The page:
Lakeshore Mine

I reach the lake and mine

Over the summer, I hiked up an old forest road to a mining camp that sits along the shore of a small glacial lake. It was a pretty neat find, nearly a dozen cabins in various states of collapse remain. A fallen mill sits just below the mine.
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Silver Lake and Iowa Mines

I come up to the lake and town.

This was a really fun place to visit for me and one I’ve been trying to get to for some time. Weather makes it hard to get to most of the year and you have to climb up to the mine camp at 12,200 ft elevation.
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Swasey’s Cabin

Swasey's Cabin.

Swasey’s cabin was built in 1921 by the well-known Swasey brothers as a line cabin. They would stay out here to watch over their cattle. Out behind the cabin, in one of the canyons, they had an icebox setup where they would store meats and any other foodstuffs. I’m not entirely sure which canyon it was though.

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Hidden Forest Cabin, Desert National Wildlife Refuge

The Hidden Forest Cabin

Tucked away inside a canyon of the Desert National Wildlife Refuge is the Hidden Forest Cabin. Built around 1900 by folks unknown, the rustic, single room log cabin was once used by Nevada game wardens in 1936 when the Desert NWR was established. More recently, in 2008-2010, the cabin underwent restoration work by volunteers and the Desert NWR staff. It is open for overnight use on a first come-first served basis. The cabin consists of a wood-fired stove, bed, and table and chairs. A small kitchen area is stocked with a few can goods that people bring up for emergencies. Please keep the cabin clean and in better shape than you found it.
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Anderson Cabin

Thanks for the shelter!

I was out exploring in the wild hinterlands of Utah a while back, a backcountry cabin caught my eye. There aren’t many other cabins (or mines) out here, so I definitely wanted to pay this one a visit.
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Big Eye Mine, Kofa National Wildlife Refuge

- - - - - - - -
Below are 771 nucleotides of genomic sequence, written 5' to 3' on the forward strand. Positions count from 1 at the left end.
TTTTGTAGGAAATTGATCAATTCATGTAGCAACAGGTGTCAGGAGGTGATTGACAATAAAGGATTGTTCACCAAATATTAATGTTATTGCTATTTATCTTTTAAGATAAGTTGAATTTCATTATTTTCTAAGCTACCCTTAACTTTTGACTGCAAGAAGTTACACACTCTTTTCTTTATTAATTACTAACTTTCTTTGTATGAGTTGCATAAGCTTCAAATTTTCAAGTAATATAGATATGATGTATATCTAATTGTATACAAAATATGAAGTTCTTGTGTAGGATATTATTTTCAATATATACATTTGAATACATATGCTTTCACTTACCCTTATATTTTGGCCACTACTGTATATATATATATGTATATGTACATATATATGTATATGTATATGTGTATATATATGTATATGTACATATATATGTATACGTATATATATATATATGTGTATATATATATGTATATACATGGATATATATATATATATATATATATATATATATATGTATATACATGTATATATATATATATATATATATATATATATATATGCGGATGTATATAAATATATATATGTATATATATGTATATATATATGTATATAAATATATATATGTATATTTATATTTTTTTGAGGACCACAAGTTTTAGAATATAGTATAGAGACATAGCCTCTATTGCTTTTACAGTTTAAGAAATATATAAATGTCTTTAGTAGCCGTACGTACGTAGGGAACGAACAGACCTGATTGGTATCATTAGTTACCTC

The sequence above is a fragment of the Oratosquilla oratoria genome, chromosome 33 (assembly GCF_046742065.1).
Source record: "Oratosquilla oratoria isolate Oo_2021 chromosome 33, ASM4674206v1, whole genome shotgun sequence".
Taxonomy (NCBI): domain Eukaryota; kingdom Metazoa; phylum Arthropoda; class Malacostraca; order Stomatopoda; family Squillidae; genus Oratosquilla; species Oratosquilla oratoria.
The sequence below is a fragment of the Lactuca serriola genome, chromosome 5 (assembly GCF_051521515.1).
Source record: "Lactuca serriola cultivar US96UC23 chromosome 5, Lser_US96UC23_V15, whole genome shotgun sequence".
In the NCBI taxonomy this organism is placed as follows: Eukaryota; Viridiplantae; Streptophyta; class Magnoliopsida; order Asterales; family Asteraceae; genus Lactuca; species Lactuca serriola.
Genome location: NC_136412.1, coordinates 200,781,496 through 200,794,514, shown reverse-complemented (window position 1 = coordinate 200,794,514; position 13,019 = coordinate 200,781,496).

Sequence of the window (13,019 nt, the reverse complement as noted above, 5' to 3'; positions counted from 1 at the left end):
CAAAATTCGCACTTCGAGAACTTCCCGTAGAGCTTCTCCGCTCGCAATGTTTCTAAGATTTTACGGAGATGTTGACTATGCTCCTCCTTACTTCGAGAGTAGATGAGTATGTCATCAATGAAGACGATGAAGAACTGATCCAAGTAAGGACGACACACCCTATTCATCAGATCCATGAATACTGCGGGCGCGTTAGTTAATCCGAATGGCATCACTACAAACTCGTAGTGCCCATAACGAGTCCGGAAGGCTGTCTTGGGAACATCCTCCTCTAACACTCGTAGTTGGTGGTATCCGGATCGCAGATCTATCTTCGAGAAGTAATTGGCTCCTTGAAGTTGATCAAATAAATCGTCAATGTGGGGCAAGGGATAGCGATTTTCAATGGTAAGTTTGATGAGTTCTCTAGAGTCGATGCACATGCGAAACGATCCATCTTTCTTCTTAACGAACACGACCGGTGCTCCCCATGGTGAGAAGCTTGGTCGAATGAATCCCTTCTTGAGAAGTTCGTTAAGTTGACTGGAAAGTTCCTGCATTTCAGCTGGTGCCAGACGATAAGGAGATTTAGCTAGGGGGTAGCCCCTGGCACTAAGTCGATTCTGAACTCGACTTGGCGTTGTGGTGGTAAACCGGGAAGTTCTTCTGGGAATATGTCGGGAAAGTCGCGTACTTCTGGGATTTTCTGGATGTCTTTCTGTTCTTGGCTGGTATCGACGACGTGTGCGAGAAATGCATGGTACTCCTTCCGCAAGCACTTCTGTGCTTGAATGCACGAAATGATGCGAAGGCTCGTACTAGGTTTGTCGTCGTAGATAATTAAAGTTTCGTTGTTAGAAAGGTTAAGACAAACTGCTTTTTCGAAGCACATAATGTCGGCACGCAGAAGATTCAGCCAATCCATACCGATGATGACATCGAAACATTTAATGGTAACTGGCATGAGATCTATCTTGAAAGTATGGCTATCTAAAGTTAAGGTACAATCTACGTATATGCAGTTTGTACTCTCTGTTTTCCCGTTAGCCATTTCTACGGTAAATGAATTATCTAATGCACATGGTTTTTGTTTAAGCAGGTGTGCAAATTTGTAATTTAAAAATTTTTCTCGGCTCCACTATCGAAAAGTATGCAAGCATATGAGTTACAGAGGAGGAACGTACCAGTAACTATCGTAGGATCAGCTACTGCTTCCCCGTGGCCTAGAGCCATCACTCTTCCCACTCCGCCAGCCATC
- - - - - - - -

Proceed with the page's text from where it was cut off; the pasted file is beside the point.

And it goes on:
My friend Micah and his family joined us for a fun little trip to the great Sonoran desert at the start of 2016. Winter is a great time to be in the southern deserts and this time we had our sights set on the Big Eye Mine which is down in the south end of the Kofa National Wildlife Refuge and the Castle Dome Mountains. The mine is reached by fifteen miles of 4wd roads.
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Silver Canyon Cabin

Cabin and bristlecones.

In summer of 2014 and at the end of an exploring trip in the White Mountains of eastern California, we decided to take a little side trip to a cabin I had heard about. From what scarce history I could find on the place, there didn’t seem to be any mining activity in the area to justify a cabin at this location, so I was curious why it was there.
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“Sandstone” Cabin

We stumbled across this remote cabin back in 2010. Like so many cabins I come across, I haven’t been able to find the history on this one. I call it the “Sandstone” cabin because there is a bit of sandstone in the area, which is quite unusual. There are a few minor silver prospects nearby and I suspect this cabin was built to support one of them.
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Lee Hilton, Death Valley National Park

Some snow at Jim Macey's cabin in 2001.

Also known as Macey’s Cabin and the Nelson Cabin, it was built for the Cerrussite Mine which it sits next to. It is a cozy little spot we’ve been visiting since 1999.
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Poinsettia Ghost Town

Poinsettia (2013)

Poinsettia was once a cinnabar mine. Reportedly, the mine was worked from 1929 to WWII, but information is hard to find on it and no production was recorded. It is doubtful much cinnabar was ever mined here. Cinnabar is a primary ore for mercury, which is important in the gold recovery process.
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